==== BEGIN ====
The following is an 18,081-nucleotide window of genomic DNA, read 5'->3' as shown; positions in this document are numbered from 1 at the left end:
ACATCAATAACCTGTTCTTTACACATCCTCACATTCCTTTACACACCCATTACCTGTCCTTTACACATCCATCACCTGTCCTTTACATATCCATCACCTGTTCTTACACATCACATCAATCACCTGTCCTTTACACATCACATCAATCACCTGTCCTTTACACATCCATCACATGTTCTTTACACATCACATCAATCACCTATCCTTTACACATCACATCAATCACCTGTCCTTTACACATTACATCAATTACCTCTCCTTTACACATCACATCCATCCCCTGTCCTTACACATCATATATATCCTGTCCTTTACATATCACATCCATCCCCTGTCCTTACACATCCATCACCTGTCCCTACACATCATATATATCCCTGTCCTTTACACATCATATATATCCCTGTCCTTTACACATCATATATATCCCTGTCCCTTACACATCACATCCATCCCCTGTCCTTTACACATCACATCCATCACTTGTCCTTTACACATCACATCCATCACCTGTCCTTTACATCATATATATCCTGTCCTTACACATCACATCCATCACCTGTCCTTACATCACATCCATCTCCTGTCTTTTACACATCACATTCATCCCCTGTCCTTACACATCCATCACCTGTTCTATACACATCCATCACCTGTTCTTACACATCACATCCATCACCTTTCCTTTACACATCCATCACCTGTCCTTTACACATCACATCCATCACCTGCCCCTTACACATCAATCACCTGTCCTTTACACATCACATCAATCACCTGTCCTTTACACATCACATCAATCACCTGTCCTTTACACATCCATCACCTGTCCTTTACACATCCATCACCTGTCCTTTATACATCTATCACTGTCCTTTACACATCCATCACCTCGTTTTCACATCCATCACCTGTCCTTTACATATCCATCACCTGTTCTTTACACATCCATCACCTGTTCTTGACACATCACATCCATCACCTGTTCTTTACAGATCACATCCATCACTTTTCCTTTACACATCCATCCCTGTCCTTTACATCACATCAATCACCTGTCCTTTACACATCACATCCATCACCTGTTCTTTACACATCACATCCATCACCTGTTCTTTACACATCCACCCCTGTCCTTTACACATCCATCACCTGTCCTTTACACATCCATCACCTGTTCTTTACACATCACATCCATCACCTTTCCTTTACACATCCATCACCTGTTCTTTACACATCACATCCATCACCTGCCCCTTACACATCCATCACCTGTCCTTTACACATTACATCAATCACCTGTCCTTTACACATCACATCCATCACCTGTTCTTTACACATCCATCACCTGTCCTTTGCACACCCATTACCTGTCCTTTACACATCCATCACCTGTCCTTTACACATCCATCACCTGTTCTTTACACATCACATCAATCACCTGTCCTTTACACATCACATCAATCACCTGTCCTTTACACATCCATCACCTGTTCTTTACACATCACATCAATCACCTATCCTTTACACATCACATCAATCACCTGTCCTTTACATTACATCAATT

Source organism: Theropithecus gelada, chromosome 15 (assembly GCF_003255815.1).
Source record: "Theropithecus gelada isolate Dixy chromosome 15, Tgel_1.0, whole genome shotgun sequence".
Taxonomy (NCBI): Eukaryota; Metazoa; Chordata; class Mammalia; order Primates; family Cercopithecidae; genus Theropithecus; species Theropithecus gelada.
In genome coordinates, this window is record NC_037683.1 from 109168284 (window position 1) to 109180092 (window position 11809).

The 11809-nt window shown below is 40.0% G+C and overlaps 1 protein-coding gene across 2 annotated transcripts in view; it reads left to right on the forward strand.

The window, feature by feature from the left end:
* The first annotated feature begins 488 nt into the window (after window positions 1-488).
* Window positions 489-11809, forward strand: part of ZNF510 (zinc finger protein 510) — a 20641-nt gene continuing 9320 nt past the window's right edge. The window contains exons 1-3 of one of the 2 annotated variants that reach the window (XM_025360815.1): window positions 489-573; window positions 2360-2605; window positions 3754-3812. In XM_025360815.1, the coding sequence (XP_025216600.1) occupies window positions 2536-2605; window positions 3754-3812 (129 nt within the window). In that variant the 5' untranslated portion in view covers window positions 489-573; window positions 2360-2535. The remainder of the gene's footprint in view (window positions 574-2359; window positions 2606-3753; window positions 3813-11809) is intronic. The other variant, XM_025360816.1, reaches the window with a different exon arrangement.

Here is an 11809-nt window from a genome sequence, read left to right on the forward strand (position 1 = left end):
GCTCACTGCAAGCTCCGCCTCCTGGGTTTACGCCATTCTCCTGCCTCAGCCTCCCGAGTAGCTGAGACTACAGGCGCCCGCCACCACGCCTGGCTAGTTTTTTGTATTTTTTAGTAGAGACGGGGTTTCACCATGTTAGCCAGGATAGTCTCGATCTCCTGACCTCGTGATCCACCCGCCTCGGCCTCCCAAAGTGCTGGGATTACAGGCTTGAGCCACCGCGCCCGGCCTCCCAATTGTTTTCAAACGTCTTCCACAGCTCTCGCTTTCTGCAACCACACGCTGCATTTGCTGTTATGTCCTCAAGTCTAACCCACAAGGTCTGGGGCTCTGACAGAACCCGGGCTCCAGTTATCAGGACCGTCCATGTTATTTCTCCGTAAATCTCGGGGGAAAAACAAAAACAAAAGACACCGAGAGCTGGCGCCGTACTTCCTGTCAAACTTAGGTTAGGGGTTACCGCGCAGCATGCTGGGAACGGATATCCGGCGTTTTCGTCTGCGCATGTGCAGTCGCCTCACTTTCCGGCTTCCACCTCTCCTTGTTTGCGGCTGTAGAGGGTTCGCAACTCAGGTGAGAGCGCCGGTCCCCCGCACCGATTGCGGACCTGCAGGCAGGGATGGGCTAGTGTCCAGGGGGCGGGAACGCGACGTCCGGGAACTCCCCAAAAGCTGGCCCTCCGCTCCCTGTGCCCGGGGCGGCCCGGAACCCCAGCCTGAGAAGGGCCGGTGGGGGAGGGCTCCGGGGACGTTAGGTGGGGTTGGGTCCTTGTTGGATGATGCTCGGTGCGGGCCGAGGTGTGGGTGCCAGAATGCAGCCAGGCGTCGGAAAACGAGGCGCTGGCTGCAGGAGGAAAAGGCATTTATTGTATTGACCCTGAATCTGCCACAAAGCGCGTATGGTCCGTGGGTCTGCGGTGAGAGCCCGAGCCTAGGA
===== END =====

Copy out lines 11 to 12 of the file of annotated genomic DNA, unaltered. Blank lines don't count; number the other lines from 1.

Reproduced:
Here is an 11809-nt window from a genome sequence, read left to right on the forward strand (position 1 = left end):
GCTCACTGCAAGCTCCGCCTCCTGGGTTTACGCCATTCTCCTGCCTCAGCCTCCCGAGTAGCTGAGACTACAGGCGCCCGCCACCACGCCTGGCTAGTTTTTTGTATTTTTTAGTAGAGACGGGGTTTCACCATGTTAGCCAGGATAGTCTCGATCTCCTGACCTCGTGATCCACCCGCCTCGGCCTCCCAAAGTGCTGGGATTACAGGCTTGAGCCACCGCGCCCGGCCTCCCAATTGTTTTCAAACGTCTTCCACAGCTCTCGCTTTCTGCAACCACACGCTGCATTTGCTGTTATGTCCTCAAGTCTAACCCACAAGGTCTGGGGCTCTGACAGAACCCGGGCTCCAGTTATCAGGACCGTCCATGTTATTTCTCCGTAAATCTCGGGGGAAAAACAAAAACAAAAGACACCGAGAGCTGGCGCCGTACTTCCTGTCAAACTTAGGTTAGGGGTTACCGCGCAGCATGCTGGGAACGGATATCCGGCGTTTTCGTCTGCGCATGTGCAGTCGCCTCACTTTCCGGCTTCCACCTCTCCTTGTTTGCGGCTGTAGAGGGTTCGCAACTCAGGTGAGAGCGCCGGTCCCCCGCACCGATTGCGGACCTGCAGGCAGGGATGGGCTAGTGTCCAGGGGGCGGGAACGCGACGTCCGGGAACTCCCCAAAAGCTGGCCCTCCGCTCCCTGTGCCCGGGGCGGCCCGGAACCCCAGCCTGAGAAGGGCCGGTGGGGGAGGGCTCCGGGGACGTTAGGTGGGGTTGGGTCCTTGTTGGATGATGCTCGGTGCGGGCCGAGGTGTGGGTGCCAGAATGCAGCCAGGCGTCGGAAAACGAGGCGCTGGCTGCAGGAGGAAAAGGCATTTATTGTATTGACCCTGAATCTGCCACAAAGCGCGTATGGTCCGTGGGTCTGCGGTGAGAGCCCGAGCCTAGGA